St. George, Tuesday, July 19.
Orangeburg, Wednesday, July 20.
St. Matthew's, Thursday, July 21.
Manning, Friday, July 22.
Monck's Corner, Tuesday, July .16.
Georgetown, Wednesday, July 27.
Kingstree, Friday, July 29.
Florence, Saturday, July 30.
Dillon, Tuesday, August 2.
Marion, Wednesday, August 3.
Conway, Thursday, August 4.
Columbia, Saturday, August 6.
Union, Monday, August 8.
Spartanburg, Tuesday, August 9.
Gaffney, Wednesday, August 10.
Greenville,. Thursday, August 11.
Pickens, Friday, August 12.
Walhalla, Saturday, August 13.
Week off to attend reunion of Con
rederate and red shirts at Spartan
)urg if desired on August 17 and 18.
Anderson, Monday, August 22.
Abbeville, Wednesday, August 24.
Greenwood, Thursday, August 25.
Laurens, Friday, August 26.
Newberry, Saturday, August 27.
The Red Shirts.
It will be observed from the above
tinerary that the sub-committee has
made a break from August 13 to Au
gust 22, at the request of Mr. J. Z.
Stribling, commander-in-chief of the
Red Shirt Men of 1876, in order that
the candidates may attend the rein
on of the Red, Shirt Men and old
Confederate soldiers at Spartanburg
yn the 17th and 18th of August.
After the meeting at Manning on
July 22 the candidates may attend a
great gathering of the surrounding
,ounties at Olanta, Florence county,
)n July 23. This break in the sche
iule was made at the request of a
member of the State executive com
mittee. Olanta may be reached by
rain most conveniently from Man
County Campaign Schedule.
Whitmire, Tuesday, August 9
Young's Grove, Friday, August 12.
Jalapa, Tuesday, August 16.
Keitt's Grove, Friday, August 19.
Utopia, Tuesday, August 23.
Newberry, Saturday, August 27
Twelve o'clock noon August 8 thi
ime expires for filing pledges to en
~er for any of the offices.,
"Do you think you could Identify
the burglar?" asked the detectiveI
Erom city hall.
"Well, I never saw him," replied
the victim, "but he was a very small
"How do you know?"
"Haven't I told you he 'got into our
lat without any trouble."-Exchange.
A Wretched Mistake.
to endure the itching, painful dis
:ress of piles. There's no need to.
Lsten: "I suffered much from Piles,"
rites Will A. Marsh, of Siler Cii.
J. C., "till I got a box of Bucklen's
arnica Salve, and was soon. cured."
Burns, boils, ulcers, fever sores,:
eczema, cuts, chapped hands, chil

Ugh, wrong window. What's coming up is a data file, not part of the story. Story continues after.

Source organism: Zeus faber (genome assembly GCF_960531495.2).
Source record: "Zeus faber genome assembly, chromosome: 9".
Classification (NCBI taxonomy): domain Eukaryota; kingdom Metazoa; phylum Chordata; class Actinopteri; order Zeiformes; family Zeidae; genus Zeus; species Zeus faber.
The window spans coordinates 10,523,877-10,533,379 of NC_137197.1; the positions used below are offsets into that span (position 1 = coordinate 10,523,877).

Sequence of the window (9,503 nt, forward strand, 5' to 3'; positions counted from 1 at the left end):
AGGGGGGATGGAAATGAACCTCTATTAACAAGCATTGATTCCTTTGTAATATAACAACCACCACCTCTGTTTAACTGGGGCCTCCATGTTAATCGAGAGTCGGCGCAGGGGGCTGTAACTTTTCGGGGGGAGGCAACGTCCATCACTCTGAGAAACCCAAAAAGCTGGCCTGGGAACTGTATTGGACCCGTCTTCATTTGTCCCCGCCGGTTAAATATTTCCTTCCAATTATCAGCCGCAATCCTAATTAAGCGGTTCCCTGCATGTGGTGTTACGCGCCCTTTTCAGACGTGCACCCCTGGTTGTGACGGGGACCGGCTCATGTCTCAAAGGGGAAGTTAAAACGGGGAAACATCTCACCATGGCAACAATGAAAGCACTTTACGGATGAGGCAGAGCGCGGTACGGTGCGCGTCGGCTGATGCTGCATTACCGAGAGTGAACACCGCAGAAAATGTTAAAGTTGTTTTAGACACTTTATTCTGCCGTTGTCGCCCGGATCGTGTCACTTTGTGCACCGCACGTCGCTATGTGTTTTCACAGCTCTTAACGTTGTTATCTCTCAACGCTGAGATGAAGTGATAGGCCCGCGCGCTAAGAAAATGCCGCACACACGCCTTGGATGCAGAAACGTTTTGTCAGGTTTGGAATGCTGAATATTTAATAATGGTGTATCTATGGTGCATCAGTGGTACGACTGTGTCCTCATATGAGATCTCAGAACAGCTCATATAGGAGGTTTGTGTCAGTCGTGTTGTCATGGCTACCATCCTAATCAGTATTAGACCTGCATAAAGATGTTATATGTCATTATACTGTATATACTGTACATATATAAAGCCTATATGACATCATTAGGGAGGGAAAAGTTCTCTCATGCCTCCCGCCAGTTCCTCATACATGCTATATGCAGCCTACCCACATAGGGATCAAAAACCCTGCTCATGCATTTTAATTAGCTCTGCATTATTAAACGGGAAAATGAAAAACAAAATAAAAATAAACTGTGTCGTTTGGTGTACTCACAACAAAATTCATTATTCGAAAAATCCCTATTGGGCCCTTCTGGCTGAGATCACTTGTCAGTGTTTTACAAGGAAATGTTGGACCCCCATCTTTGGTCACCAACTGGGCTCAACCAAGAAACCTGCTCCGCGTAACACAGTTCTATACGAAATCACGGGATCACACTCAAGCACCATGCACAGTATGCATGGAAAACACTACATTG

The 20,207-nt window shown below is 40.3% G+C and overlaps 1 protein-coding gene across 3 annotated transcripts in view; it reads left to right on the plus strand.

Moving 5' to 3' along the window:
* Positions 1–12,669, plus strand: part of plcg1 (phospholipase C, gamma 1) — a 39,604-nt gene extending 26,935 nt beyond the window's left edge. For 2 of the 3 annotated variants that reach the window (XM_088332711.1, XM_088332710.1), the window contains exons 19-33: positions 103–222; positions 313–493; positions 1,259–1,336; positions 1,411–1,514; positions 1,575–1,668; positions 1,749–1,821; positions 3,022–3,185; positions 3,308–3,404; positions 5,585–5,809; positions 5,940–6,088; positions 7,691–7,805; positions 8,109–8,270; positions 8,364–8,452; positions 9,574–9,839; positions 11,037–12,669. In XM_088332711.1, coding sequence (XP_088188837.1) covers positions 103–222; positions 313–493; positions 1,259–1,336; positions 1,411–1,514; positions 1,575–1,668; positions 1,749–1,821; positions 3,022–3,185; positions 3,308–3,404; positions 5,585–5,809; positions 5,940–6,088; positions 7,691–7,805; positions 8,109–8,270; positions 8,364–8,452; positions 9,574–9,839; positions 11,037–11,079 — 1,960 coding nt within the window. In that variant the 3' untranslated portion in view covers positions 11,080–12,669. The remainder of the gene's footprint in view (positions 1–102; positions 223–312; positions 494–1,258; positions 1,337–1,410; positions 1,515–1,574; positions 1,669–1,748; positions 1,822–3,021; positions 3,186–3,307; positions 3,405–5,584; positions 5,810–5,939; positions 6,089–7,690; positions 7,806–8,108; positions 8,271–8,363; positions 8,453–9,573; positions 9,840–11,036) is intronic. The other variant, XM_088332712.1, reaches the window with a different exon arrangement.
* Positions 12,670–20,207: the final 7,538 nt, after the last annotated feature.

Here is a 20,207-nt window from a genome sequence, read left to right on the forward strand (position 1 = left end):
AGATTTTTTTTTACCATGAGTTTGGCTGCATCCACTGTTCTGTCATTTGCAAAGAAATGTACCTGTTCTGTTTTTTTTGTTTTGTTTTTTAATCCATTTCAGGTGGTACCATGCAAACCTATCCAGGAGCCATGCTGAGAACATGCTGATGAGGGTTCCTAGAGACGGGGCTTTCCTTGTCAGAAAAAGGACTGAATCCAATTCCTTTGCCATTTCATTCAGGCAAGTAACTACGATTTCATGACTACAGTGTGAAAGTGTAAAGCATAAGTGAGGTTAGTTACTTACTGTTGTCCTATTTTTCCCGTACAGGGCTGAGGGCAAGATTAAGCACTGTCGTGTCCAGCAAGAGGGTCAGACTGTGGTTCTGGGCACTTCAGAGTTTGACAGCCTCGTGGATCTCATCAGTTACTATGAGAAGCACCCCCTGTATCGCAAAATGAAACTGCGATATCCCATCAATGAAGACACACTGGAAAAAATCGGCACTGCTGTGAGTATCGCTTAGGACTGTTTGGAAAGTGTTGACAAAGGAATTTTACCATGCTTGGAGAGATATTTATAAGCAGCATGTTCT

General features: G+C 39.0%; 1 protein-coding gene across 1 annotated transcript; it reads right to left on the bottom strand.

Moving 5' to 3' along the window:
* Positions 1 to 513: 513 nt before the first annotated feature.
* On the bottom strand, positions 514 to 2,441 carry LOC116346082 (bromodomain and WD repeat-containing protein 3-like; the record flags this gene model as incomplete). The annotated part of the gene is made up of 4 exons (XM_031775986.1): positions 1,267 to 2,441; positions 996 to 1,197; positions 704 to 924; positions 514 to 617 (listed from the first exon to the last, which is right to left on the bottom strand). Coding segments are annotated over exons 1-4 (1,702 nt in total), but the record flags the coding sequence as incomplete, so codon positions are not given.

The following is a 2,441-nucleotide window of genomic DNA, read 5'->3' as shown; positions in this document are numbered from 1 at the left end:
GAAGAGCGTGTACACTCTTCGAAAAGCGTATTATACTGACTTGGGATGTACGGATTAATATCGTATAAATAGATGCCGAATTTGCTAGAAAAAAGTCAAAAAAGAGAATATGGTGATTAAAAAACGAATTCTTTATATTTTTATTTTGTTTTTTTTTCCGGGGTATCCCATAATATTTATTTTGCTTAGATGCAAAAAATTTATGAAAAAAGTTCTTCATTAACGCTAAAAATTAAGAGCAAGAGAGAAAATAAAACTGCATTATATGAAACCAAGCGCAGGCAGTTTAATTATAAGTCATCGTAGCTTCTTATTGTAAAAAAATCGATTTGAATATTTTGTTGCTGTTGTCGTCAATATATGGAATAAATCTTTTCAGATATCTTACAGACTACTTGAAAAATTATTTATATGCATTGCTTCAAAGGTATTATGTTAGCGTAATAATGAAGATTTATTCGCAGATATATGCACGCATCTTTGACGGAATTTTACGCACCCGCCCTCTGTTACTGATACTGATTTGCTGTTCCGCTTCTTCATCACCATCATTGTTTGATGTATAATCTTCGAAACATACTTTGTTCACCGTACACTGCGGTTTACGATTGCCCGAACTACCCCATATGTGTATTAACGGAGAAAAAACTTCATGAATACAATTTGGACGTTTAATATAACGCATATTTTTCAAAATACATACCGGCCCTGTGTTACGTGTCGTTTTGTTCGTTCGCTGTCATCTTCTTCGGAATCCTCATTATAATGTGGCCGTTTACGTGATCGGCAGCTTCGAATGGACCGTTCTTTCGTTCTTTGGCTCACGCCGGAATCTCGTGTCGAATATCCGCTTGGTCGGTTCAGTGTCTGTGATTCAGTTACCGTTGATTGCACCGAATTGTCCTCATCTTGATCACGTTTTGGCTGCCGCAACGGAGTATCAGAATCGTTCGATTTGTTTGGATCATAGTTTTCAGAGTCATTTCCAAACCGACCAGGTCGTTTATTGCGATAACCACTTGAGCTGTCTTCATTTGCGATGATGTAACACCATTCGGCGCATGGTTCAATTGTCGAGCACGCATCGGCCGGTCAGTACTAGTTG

lains, vanish before it. 25c. at W. E.
Pelham & Son's.
"I know what is good
for young and old peo-.
pie," writes MJ.. Clara
Dykstra, a trained nurse
of South Bellingham,
Wash., "and will say tha;
I consider Cardui the best ~
medicine for girls and
women. It makes them
feel like new persons, re
lieves their pain and reg
ulates womanly troubles.
"Both my daughter and I
received great benefit"
The Woman's Tonic
As a medicine for fe
male trouble, no medi
cine you can get has the '
old established reputaton,
that Cardui has. H
-Fifty (50) years of suc- I
cess prove that it has
stood the greatest of all
tests-the test of TIME. E <
As atonic for weak wo- <
men, Cardui is the best, be
cause it is a woman's tonic.1
Pure. gentle, safe, re-E
I* * * * * * * * * * *
K* * * * * * * * * * *
Lutheran Church of the Redeemer,
Rev. Edw. Fulenwider, pastor
Preaching every Sunday at 11 a. m.
gunday school at 5 p. m. J. B. Hunter,
St. Luke's Episcopal Church, J. F.
r. Caldwell, lay reader-Lay reading
every Sunday at 11 a. m. Sunday
chool at 10 o'clock. J. F. J. Caldwell.
Associate Reformed Presbyterian
Dhurch (without a pastor). Pulpit sup
>lied at stated times. Sunday school
it 9.45 a. m. E. C. Jones, superintend
Aveleigh Presbyterian Church, Rev.
F. E. James, pastor-Preaching every
gunday at 11 a. m. Sunday school at
; p. m. Rev. J. E. James, ruperintend
Mayer Memorial Lutheran Church,
ev. J. D. Shealy, pastor.-Preach
pg every first, second and thrird Sun
lay at 11 a. m., and every first, third
tnd fourth Sunday at 8 p. m. Sunday
school every Sunday niorning at 10
>'clock. J. D. .Kinard, superintendent.
Preaching at Mollohon every second
3unday night at 8 o'clock and every
ourth Sunday morning at 11.
First Baptist Church of Newberry,
1ev. G. A. Wright, pastor-Preaching
very Sunday at 11 a. m. Sunday
chool at 5 p. m. W H. Hunt, super
West End Baptist church, Rev. J. R.
xreene, pastor-Preaching every Sun
lay night at 8 o'clock and every